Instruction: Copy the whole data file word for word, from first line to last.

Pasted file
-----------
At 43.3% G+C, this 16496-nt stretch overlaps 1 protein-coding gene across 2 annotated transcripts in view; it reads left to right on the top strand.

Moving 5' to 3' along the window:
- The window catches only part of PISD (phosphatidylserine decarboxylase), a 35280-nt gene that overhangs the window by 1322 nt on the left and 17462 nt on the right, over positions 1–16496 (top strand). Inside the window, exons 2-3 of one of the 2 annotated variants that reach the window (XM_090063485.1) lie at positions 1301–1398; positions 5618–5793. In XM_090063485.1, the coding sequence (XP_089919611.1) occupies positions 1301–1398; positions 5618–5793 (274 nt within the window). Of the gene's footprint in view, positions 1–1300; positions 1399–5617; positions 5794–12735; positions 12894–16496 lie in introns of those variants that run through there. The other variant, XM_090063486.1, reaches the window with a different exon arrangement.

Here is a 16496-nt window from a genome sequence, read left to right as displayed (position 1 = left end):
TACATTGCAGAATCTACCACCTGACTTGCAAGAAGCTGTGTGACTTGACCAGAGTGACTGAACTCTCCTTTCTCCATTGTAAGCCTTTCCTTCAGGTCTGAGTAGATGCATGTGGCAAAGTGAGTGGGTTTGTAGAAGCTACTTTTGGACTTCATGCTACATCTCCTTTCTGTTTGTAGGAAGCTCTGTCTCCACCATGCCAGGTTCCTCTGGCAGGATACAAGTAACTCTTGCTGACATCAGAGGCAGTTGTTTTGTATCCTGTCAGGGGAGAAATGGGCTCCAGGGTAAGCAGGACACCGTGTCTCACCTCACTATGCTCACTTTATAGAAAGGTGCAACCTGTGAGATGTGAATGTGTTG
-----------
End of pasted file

At 43.3% G+C, this 16496-nt stretch overlaps 1 protein-coding gene across 2 annotated transcripts in view; it reads left to right on the top strand.

Moving 5' to 3' along the window:
- The window catches only part of PISD (phosphatidylserine decarboxylase), a 35280-nt gene that overhangs the window by 1322 nt on the left and 17462 nt on the right, over positions 1–16496 (top strand). Inside the window, exons 2-3 of one of the 2 annotated variants that reach the window (XM_090063485.1) lie at positions 1301–1398; positions 5618–5793. In XM_090063485.1, the coding sequence (XP_089919611.1) occupies positions 1301–1398; positions 5618–5793 (274 nt within the window). Of the gene's footprint in view, positions 1–1300; positions 1399–5617; positions 5794–12735; positions 12894–16496 lie in introns of those variants that run through there. The other variant, XM_090063486.1, reaches the window with a different exon arrangement.

Here is a 16496-nt window from a genome sequence, read left to right as displayed (position 1 = left end):
TACATTGCAGAATCTACCACCTGACTTGCAAGAAGCTGTGTGACTTGACCAGAGTGACTGAACTCTCCTTTCTCCATTGTAAGCCTTTCCTTCAGGTCTGAGTAGATGCATGTGGCAAAGTGAGTGGGTTTGTAGAAGCTACTTTTGGACTTCATGCTACATCTCCTTTCTGTTTGTAGGAAGCTCTGTCTCCACCATGCCAGGTTCCTCTGGCAGGATACAAGTAACTCTTGCTGACATCAGAGGCAGTTGTTTTGTATCCTGTCAGGGGAGAAATGGGCTCCAGGGTAAGCAGGACACCGTGTCTCACCTCACTATGCTCACTTTATAGAAAGGTGCAACCTGTGAGATGTGAATGTGTTG